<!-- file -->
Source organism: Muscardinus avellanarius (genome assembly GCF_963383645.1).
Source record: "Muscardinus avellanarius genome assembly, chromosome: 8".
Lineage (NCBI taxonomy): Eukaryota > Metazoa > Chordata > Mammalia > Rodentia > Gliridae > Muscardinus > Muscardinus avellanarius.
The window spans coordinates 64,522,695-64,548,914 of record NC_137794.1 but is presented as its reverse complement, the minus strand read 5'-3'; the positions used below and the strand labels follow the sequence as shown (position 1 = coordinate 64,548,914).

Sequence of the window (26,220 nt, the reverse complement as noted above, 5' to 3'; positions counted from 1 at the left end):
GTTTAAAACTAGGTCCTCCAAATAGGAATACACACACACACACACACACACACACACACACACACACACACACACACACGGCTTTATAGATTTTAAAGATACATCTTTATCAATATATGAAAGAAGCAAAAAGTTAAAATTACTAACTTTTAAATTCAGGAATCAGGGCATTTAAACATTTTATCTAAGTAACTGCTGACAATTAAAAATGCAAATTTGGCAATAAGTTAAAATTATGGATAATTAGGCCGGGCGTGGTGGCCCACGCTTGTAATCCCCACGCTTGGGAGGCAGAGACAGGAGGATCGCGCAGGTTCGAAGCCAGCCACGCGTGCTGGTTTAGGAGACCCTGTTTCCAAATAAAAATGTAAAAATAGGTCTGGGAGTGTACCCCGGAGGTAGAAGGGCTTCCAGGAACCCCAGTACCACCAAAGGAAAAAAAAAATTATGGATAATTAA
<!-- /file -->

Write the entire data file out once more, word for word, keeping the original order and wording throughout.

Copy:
Source organism: Muscardinus avellanarius (genome assembly GCF_963383645.1).
Source record: "Muscardinus avellanarius genome assembly, chromosome: 8".
Lineage (NCBI taxonomy): Eukaryota > Metazoa > Chordata > Mammalia > Rodentia > Gliridae > Muscardinus > Muscardinus avellanarius.
The window spans coordinates 64,522,695-64,548,914 of record NC_137794.1 but is presented as its reverse complement, the minus strand read 5'-3'; the positions used below and the strand labels follow the sequence as shown (position 1 = coordinate 64,548,914).

Sequence of the window (26,220 nt, the reverse complement as noted above, 5' to 3'; positions counted from 1 at the left end):
GTTTAAAACTAGGTCCTCCAAATAGGAATACACACACACACACACACACACACACACACACACACACACACACACACACGGCTTTATAGATTTTAAAGATACATCTTTATCAATATATGAAAGAAGCAAAAAGTTAAAATTACTAACTTTTAAATTCAGGAATCAGGGCATTTAAACATTTTATCTAAGTAACTGCTGACAATTAAAAATGCAAATTTGGCAATAAGTTAAAATTATGGATAATTAGGCCGGGCGTGGTGGCCCACGCTTGTAATCCCCACGCTTGGGAGGCAGAGACAGGAGGATCGCGCAGGTTCGAAGCCAGCCACGCGTGCTGGTTTAGGAGACCCTGTTTCCAAATAAAAATGTAAAAATAGGTCTGGGAGTGTACCCCGGAGGTAGAAGGGCTTCCAGGAACCCCAGTACCACCAAAGGAAAAAAAAAATTATGGATAATTAA